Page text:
So there we were, at our last stop for the day, in one of Brisbane’s most highly regarded (read: expensive) Wedding Boutiques. The Journo (also my bridesmaid) was trying to convince me to try on a dress with a built in lace bolero.
I was resisting.
I don’t like lace, and I was pretty sure that lace didn’t like me.
But she begged and she pleaded and she pulled out the puppy dog eyes – so I gave in, secretly hoping that this dress would be awesome and we could finish the dreaded (for me) wedding dress shopping.
With no mirror in the change room, I emerged with eyes closed and waited for the verdict.
Like a hyena on heat, my best friend, erupted into high pitched giggles. “WHAT???” I demanded. She struggled to compose herself, glancing furtively at the customers (much more highbrow than we) and whispered “It looks like my Nanna’s lace doily shat on you”. And then collapsed into more giggles. Nice.
Safe to say – I did not buy that dress and I still do NOT wear lace.
I will openly admit that I was not your typical bride. I did not cry while trying on wedding dresses, I did not make my husband take dancing lessons (god knows, I should have been the one to do that!) and I did not dictate what the bridal party could wear, right down to their undies and nail polish.
In fact – I was so relaxed about the whole process that I got asked a few times if I was “helping a friend” organise her wedding.
Trying on dresses was traumatic for me. I had not actually worn a dress since my high school formal. I’m 6 feet tall and particularly tomboyish, so never felt comfortable swanning around in an outfit that screamed femininity. So if you, like me, are a little apprehensive about finding THE dress, or just simply don’t want to remortgage the house in doing so, some of these tips might help you out.
Think outside the box: If a traditional Wedding dress isn’t really your style – try high end Evening Gowns instead. Wayne Cooper, Lisa Ho, Collette Dinnigan to name a few or – where I got mine from Living Silk (although I confess that it was actually a Bridesmaid’s dress – but was exactly what I wanted). The bonus being that you can wear them again as an evening gown, or have dyed and shortened into a cocktail dress.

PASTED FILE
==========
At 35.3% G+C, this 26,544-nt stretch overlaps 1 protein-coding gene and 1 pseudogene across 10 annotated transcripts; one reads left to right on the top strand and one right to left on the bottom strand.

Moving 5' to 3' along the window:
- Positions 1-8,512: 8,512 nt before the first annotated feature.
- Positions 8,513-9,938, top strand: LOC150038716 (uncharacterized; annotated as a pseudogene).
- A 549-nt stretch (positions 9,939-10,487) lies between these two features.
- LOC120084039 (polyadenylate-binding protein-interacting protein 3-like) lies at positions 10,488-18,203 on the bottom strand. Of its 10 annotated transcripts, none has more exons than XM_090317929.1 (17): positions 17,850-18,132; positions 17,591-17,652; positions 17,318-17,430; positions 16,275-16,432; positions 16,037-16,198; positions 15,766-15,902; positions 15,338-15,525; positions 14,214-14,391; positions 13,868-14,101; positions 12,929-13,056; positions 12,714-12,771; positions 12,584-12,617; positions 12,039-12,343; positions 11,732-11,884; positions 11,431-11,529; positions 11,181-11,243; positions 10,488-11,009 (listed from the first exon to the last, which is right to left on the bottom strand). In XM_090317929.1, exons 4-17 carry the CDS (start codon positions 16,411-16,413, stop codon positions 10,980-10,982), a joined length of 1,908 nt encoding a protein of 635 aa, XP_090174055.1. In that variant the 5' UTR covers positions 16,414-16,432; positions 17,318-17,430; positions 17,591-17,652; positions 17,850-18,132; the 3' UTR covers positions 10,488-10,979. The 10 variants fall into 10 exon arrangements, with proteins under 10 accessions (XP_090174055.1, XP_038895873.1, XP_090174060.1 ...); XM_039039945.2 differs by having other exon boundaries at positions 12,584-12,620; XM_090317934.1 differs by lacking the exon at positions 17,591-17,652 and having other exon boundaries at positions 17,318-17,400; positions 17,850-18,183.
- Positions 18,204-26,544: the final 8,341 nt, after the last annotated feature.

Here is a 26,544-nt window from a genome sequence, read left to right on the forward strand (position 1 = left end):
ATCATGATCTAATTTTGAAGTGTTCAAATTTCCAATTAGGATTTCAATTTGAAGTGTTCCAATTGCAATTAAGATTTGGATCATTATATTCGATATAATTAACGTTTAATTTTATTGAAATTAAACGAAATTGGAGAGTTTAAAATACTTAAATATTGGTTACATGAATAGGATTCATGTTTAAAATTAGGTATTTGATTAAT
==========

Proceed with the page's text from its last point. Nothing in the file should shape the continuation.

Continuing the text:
Have it made: Research dressmakers in your area, find out who does the Couture dressmakers alterations (they rarely do it them themselves) or find a reputable dressmaker on Ebay . Most often they are based in China, but can produce a very similar looking dress to a Designer Gown for a fraction of the price, and made specifically to your measurements.
Pre loved: Check out: Ebay, I do, Bride Online or Smart Bride. Although these dresses will be sold as second-hand – not all of these dresses will have actually been worn. Some brides have babies, gain or lose a lot of weight or simply change their mind. Take advantage of their circumstances and secure yourself a stunning dress for a bargain price.
Buy shoes that you love, and that you will wear again. If your favourite colour is emerald green, consider a gorgeous pair of stilettos in that colour – your guests will only see flashes of them through your long dress but it will add personality to your outfit and a stunning pair of shoes to your wardrobe…
In stead of buying expensive jewellery, can you borrow something beautiful from a friend or family member? Not only will it save you money but it will also add sentimentality to the outfit.